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CityPress - - Business - MATTHEW TOREN projects@city­press.co.za Here are five hor­ri­ble traits that push peo­ple away, how to recog­nise if you have them and how to get rid of them for good:

here are cer­tain hor­ri­ble habits that some peo­ple have that sim­ply drive oth­ers away. As the old say­ing goes, ev­ery per­son has some­thing good to of­fer, but for some, it’s when they leave the room. Are peo­ple happy when you walk in, or over­joyed when you walk out? We’ve all been around th­ese peo­ple. They whine, they com­plain, they talk about how much is go­ing wrong in their lives, and they want to tell you ev­ery de­tail.

How do you know if you’re a downer? Pay at­ten­tion to what you’re talk­ing about the most. Did you com­plain about traf­fic as your open­ing line when you got to your meet­ing this morn­ing? Did you make sure to tell those around you how lit­tle sleep you got last night, how hard you’re work­ing or how busy you are?

If the con­stant theme of your con­ver­sa­tion is whin­ing or neg­a­tive, you’re prob­a­bly a bit of a downer to be around. No­tice how you are start­ing con­ver­sa­tions with your peers and, if the theme is con­sis­tent com­plain­ing, it’s time to change your tune.

How do you stop it? This is one of the sim­plest, but hard­est to fix.

Try start­ing with notic­ing some­thing nice or good ev­ery time you are about to com­plain.

There can al­ways be a more pos­i­tive coun­ter­point to your com­plain­ing. Find it, and try to change the con­ver­sa­tion. Have you ever been around a per­son who won’t stop talk­ing? It can feel like bob­bing help­lessly in the ocean, watch­ing a gi­ant wave come at you that you just know is go­ing to pum­mel you with a wall of words.

Do peo­ple stand a lot when talk­ing to you? That’s an­other body lan­guage clue that they’re look­ing to get away quickly or aren’t will­ing to sit, know­ing that means you’re go­ing to hold them cap­tive in your con­ver­sa­tion. If you find you talk at peo­ple in­stead of with them, that you dom­i­nate the ma­jor­ity of ev­ery meet­ing and con­ver­sa­tion, guess what? You need to learn how to stop talk­ing so much.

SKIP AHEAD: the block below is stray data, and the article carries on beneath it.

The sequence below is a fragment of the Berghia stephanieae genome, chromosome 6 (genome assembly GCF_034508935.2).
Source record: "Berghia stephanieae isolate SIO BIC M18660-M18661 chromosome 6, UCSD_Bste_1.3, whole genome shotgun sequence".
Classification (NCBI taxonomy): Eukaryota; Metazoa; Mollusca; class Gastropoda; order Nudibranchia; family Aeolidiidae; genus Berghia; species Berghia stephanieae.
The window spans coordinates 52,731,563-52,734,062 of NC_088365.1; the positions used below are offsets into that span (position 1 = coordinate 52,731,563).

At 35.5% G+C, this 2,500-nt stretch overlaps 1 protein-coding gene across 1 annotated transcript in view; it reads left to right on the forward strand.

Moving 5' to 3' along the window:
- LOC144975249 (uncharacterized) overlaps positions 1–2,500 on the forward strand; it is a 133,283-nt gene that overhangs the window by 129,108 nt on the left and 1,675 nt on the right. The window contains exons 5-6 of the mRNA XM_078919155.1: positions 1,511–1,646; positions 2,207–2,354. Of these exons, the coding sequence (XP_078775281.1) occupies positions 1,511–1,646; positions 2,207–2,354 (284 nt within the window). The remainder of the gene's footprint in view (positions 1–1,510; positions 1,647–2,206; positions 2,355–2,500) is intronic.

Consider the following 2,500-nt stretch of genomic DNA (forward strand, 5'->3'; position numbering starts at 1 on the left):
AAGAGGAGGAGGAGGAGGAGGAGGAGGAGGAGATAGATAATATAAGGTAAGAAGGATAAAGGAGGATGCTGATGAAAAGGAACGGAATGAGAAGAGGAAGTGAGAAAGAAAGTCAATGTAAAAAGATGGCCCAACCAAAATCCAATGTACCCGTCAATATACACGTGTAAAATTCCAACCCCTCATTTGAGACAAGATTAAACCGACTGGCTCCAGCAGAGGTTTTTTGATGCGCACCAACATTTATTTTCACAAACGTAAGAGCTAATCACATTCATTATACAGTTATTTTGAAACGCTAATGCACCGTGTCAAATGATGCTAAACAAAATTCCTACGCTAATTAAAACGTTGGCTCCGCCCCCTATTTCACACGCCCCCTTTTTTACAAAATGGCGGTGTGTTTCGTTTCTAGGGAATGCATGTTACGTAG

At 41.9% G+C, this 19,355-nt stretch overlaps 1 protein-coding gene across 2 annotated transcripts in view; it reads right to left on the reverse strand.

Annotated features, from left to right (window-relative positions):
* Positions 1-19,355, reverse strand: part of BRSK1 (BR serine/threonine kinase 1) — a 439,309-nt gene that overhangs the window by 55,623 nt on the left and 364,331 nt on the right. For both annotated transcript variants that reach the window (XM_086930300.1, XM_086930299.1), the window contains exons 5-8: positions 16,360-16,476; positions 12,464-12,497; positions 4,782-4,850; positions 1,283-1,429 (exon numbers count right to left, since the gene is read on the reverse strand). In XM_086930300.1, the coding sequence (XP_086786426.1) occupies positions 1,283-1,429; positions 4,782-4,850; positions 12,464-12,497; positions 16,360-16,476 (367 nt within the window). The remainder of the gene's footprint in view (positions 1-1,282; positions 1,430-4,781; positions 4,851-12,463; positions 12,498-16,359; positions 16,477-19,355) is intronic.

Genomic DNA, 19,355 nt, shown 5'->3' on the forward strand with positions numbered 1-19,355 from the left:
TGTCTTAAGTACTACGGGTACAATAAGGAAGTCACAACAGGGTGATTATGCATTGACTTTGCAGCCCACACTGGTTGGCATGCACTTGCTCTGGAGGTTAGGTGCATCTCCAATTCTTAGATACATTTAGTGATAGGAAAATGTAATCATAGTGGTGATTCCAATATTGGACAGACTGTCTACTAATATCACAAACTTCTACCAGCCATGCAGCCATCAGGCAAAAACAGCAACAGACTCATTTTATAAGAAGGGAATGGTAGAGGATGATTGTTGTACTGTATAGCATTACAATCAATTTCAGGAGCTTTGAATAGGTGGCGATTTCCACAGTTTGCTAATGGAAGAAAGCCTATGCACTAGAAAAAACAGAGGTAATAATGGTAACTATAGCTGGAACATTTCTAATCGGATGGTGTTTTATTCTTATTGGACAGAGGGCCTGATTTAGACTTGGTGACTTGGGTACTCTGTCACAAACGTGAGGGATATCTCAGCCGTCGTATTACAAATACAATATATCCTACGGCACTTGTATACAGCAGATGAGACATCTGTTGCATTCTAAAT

The good news is, just like be­ing a downer, the so­lu­tion is easy: stop talk­ing! That can be hard for some­one used to be­ing a chat­ter­box. Share air­time around the ta­ble for oth­ers to voice their opin­ions too.

With some prac­tice, you can turn this ter­ri­ble habit around (and you’ll prob­a­bly gain a lot of friends back as a re­sult). We all have im­por­tant things to do in our day, but if you’re the guy or gal who’s al­ways on your phone talk­ing, tex­ting and email­ing while oth­ers are try­ing to talk to you, have din­ner with you or hold a meet­ing you’re in, guess what? That’s a hor­ri­ble habit and peo­ple hate it.

How can you tell if you’re the dis­tracted one? Do you find your­self ask­ing, “what was that again?” through­out the day? That’s a great sign you aren’t pay­ing at­ten­tion to oth­ers. Do you ever look up from a meet­ing or con­ver­sa­tion and see ev­ery­one else is off the phone and lap­top, ex­cept you? If you’re con­stantly dig­i­tally dis­tracted, try leav­ing the phone, tablet or lap­top at home for your next din­ner ap­point­ment or meet­ing.

Ditch the dirty dig­i­tal-dis­trac­tion habit and re­con­nect with in­di­vid­u­als, giv­ing them the at­ten­tion they de­serve from you. Even if you know more than oth­ers, what’s more inspiring: teach­ing how to get to your level, or talk­ing down to them about theirs? Be­ing con­de­scend­ing is a hor­ri­ble habit that will alien­ate oth­ers.

How can you tell if you’re con­de­scend­ing? It’s of­ten in oth­ers more than you. What does that mean? Look at the peo­ple in your life and take stock of how many are bet­ter off for hav­ing known you. Do you men­tor oth­ers? Have you helped peo­ple around you gain skills, knowl­edge, jobs or in any other way helped to de­velop oth­ers by teach­ing them what you know? How many peo­ple would come to you for help with a prob­lem, or to ask a ques­tion?

Pay at­ten­tion to the way you treat oth­ers. Do you

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